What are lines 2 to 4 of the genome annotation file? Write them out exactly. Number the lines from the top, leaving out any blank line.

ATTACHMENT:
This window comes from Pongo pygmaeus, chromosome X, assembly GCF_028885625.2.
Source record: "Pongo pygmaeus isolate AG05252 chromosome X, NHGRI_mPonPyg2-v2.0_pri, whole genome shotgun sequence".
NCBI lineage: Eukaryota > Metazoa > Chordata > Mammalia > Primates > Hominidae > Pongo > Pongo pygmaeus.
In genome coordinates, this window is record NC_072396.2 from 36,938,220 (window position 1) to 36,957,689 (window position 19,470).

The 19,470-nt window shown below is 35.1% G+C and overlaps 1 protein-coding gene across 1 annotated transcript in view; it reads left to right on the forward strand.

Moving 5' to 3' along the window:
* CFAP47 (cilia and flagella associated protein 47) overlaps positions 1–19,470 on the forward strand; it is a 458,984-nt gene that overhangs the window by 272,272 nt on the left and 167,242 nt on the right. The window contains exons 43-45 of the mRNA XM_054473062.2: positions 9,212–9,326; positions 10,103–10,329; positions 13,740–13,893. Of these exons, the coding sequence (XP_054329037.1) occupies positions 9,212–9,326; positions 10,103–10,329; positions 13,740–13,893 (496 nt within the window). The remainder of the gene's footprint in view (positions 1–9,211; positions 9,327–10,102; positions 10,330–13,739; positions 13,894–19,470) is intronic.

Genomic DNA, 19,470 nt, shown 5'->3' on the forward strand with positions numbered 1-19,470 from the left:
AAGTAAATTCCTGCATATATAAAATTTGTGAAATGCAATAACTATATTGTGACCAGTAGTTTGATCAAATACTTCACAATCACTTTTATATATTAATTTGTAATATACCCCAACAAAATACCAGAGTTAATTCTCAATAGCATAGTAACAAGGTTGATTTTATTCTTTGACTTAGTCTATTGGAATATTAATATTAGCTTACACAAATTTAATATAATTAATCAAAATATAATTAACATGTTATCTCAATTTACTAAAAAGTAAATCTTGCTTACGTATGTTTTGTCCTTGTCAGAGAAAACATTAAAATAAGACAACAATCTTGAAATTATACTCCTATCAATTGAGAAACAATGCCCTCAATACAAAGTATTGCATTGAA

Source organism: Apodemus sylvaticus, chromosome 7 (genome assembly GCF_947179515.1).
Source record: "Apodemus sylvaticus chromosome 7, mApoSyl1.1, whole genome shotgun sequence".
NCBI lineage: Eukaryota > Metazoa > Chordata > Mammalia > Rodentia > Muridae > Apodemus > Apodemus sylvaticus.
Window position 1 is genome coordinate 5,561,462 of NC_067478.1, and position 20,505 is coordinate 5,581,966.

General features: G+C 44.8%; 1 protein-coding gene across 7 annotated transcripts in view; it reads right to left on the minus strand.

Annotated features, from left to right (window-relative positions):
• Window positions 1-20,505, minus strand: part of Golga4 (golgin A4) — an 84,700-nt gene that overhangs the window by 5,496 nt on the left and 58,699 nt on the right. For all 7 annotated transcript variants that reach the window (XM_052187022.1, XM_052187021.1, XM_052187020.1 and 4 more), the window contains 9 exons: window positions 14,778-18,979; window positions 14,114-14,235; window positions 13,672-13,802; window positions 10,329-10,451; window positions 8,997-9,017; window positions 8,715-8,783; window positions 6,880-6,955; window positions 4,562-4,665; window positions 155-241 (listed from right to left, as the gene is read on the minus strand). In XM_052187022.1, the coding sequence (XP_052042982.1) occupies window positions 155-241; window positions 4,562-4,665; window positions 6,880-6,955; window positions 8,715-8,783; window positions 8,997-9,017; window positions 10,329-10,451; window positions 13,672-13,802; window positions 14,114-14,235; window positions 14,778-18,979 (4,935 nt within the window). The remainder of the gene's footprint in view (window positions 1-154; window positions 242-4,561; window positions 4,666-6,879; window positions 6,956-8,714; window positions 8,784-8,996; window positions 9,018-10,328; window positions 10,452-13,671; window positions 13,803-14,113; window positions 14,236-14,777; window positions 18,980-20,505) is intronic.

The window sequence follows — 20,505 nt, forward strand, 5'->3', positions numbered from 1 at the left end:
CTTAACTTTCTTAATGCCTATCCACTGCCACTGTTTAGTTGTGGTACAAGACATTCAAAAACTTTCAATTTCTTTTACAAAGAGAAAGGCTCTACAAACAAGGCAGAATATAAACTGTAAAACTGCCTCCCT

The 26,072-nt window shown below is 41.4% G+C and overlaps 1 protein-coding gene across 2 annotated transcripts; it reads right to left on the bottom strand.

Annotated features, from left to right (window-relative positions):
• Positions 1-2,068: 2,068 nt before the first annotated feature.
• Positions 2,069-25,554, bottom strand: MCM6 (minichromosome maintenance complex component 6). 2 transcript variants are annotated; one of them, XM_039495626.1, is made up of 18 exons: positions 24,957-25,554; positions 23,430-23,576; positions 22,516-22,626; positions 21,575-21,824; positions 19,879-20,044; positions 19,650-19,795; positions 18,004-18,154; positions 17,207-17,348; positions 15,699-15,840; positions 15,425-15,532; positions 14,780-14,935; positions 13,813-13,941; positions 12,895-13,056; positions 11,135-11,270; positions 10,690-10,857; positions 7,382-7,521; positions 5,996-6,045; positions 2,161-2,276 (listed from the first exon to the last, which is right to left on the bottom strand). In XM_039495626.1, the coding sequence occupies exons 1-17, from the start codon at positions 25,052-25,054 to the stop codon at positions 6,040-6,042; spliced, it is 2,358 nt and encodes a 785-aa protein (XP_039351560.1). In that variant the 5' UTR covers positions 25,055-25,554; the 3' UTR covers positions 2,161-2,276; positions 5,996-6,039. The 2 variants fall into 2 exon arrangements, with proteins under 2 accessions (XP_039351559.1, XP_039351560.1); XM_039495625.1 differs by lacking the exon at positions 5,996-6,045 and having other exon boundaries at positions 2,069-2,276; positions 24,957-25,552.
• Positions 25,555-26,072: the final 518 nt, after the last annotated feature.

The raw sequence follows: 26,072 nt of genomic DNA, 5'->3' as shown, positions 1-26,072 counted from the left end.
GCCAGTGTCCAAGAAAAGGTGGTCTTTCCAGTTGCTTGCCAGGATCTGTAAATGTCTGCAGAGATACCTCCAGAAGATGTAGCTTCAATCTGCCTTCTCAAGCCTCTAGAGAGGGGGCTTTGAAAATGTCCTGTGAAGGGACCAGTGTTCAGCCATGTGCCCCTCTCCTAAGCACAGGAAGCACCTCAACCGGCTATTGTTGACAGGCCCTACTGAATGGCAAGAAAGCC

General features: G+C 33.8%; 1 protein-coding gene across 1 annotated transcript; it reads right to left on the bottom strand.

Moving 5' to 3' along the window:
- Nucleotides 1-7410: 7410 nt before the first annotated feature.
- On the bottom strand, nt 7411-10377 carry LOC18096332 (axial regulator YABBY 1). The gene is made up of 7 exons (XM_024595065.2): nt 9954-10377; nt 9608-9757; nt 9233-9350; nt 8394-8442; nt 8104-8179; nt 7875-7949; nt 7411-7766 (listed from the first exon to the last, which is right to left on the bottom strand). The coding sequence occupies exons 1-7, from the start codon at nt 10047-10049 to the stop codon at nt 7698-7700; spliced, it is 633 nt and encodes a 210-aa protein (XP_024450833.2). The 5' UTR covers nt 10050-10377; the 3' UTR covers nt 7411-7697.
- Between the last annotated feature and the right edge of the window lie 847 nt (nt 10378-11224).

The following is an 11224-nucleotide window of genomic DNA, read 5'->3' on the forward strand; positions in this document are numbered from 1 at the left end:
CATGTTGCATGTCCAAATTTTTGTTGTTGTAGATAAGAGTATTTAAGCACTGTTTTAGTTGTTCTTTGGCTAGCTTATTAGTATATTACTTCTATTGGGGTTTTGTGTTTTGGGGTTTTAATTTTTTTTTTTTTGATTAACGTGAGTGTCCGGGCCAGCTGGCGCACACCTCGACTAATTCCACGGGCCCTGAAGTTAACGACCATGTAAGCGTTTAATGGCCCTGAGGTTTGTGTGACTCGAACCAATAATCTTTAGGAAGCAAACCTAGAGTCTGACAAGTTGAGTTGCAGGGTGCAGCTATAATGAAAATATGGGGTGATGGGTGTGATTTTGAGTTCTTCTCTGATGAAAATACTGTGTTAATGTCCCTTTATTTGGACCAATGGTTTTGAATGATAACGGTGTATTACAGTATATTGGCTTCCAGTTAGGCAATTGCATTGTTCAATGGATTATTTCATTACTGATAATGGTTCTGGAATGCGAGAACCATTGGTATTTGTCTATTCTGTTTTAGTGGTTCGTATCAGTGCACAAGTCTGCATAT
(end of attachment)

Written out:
Source record: "Pongo pygmaeus isolate AG05252 chromosome X, NHGRI_mPonPyg2-v2.0_pri, whole genome shotgun sequence".
NCBI lineage: Eukaryota > Metazoa > Chordata > Mammalia > Primates > Hominidae > Pongo > Pongo pygmaeus.
In genome coordinates, this window is record NC_072396.2 from 36,938,220 (window position 1) to 36,957,689 (window position 19,470).